Sunday, 2 February 2014



At Hungerford Arcade, we are no strangers to the rare and wonderful artifacts that relate to the food industry.  Here is a little gem which I am sure you will find interesting.

Force, first produced in 1901 by Force Food Company, one of three American companies owned by Edward Ellsworth was advertised using a popular cartoon figure called Sunny Jim. Force was the first commercially successful wheat flake cereal. The product was cheap to produce and had a good shelf life.
The first advertising copy for the new product described the cereal as "The Food That is all Food", the advertising images showed rosy-cheeked children, and it was sold in a box decorated with images of muscular men wrestling with chains. Perhaps because it was not initially targeted at a well defined market, it did not sell well.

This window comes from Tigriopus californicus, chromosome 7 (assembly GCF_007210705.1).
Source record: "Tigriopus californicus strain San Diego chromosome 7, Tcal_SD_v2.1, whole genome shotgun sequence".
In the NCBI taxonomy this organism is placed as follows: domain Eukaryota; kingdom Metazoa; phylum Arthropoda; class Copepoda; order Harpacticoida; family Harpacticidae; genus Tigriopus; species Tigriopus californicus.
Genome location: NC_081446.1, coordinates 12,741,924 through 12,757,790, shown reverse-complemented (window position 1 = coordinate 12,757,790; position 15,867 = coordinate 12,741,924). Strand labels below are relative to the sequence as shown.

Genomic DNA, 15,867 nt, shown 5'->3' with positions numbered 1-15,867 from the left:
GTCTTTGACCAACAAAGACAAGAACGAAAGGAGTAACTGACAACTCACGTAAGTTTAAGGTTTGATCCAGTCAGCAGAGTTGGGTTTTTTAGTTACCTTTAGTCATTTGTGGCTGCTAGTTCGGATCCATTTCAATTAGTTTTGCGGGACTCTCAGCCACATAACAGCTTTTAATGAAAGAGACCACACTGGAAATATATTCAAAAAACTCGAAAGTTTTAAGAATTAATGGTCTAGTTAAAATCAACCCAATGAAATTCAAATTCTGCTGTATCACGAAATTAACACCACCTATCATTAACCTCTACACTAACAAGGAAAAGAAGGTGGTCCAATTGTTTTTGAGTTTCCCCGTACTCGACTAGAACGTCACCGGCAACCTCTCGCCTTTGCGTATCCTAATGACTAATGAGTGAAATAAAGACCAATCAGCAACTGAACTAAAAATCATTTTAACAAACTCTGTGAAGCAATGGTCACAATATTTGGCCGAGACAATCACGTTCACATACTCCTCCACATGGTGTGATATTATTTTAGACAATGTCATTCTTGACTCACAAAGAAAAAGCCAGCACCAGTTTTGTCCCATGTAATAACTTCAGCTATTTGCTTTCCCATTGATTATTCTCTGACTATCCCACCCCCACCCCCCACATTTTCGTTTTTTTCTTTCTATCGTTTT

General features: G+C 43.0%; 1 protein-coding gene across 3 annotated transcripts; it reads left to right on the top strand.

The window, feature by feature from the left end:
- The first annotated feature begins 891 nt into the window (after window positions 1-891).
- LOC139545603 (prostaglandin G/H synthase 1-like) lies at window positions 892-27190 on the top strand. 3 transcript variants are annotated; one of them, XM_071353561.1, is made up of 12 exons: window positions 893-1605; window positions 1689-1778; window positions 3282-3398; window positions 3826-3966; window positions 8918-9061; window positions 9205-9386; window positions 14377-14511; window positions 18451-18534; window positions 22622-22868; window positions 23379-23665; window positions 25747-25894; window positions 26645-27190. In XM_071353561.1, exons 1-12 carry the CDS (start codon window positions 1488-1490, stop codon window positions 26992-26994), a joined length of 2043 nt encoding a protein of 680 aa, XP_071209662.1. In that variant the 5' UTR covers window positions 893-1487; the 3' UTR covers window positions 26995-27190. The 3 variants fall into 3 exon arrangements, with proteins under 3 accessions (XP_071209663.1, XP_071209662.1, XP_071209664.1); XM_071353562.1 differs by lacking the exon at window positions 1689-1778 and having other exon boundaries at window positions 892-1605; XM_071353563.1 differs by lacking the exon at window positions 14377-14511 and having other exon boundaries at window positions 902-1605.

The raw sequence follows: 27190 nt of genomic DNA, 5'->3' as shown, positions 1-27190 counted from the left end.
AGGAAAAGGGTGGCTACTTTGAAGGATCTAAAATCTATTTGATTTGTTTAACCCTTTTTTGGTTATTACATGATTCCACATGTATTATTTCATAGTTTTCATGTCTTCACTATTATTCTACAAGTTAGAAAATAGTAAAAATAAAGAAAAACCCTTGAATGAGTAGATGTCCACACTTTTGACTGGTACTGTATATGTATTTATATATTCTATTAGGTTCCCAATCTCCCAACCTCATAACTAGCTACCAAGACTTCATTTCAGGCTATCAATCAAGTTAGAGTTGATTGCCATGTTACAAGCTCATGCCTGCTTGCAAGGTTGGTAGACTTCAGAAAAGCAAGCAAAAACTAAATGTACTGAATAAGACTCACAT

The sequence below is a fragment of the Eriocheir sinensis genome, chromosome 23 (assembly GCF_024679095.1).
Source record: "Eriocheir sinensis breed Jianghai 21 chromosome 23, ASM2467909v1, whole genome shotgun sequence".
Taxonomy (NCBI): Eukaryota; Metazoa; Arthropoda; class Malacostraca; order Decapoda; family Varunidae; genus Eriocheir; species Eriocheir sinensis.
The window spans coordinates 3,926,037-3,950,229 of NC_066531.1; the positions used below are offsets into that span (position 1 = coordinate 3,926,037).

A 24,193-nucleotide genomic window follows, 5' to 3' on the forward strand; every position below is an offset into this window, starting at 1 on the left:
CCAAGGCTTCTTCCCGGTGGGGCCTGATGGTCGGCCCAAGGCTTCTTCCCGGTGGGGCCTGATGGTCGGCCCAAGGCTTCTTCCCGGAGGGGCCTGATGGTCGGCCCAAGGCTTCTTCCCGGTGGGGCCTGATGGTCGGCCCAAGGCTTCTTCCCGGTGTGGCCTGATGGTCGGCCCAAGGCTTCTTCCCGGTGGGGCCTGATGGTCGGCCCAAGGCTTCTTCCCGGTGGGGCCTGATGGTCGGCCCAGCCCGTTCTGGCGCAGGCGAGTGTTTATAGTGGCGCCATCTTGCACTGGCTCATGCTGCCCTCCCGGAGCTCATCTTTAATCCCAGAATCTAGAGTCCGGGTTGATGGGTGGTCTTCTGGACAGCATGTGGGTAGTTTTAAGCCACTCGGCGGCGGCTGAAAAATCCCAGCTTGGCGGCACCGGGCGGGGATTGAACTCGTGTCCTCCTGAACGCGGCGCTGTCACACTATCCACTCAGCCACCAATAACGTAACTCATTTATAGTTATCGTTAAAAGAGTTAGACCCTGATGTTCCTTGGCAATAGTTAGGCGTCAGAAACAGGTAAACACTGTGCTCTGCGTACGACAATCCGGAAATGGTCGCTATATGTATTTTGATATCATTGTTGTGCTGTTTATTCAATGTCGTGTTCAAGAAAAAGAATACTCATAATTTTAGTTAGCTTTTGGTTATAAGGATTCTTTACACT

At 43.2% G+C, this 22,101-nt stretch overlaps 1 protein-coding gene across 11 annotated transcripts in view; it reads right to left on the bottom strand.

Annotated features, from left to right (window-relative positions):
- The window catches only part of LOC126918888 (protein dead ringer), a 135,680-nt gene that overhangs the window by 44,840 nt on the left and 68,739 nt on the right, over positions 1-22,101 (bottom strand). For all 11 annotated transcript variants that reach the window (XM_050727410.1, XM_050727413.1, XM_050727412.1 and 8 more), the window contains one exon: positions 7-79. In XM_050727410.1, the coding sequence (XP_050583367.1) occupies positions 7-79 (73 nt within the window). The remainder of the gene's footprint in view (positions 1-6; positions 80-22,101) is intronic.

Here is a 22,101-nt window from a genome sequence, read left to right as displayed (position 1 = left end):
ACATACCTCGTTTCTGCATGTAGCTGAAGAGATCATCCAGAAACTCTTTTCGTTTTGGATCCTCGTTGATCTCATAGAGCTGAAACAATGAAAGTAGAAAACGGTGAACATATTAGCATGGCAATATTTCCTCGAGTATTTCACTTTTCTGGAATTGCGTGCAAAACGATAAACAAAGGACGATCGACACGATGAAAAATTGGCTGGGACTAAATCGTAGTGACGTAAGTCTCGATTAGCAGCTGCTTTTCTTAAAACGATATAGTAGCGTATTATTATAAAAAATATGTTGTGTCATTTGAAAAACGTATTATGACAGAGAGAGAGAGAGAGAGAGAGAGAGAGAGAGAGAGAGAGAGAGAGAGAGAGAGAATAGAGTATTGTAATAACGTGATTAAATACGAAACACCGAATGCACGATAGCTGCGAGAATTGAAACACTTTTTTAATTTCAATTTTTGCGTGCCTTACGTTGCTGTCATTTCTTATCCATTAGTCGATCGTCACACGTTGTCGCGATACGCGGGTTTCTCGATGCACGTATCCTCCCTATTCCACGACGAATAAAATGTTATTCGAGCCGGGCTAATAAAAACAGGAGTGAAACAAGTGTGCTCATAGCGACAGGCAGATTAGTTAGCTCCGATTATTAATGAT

In late 1901 Minnie Maud Hanff, a freelance jingle writer, invented the character Jimmy Dumps, a morose character who on eating the cereal was transformed into Sunny Jim. Dorothy Ficken produced line drawings, and Hanff produced light hearted jingles describing Sunny Jim's transformation. The advertisements appeared in magazines, on billboards, and on the sides of urban trolley cars from May 1902 through to the fall.
The campaign was wildly successful. Force was originally produced in a single plant in Buffalo, but by early 1904 the Canadian Grocer reported that there was one more Force food mill in Buffalo, a third mill in Chicago and one in Hamilton, Ontario, producing a total of 360,000 packages per day.

Force Foods Sunny Jim's Record
Old Kentucky Home

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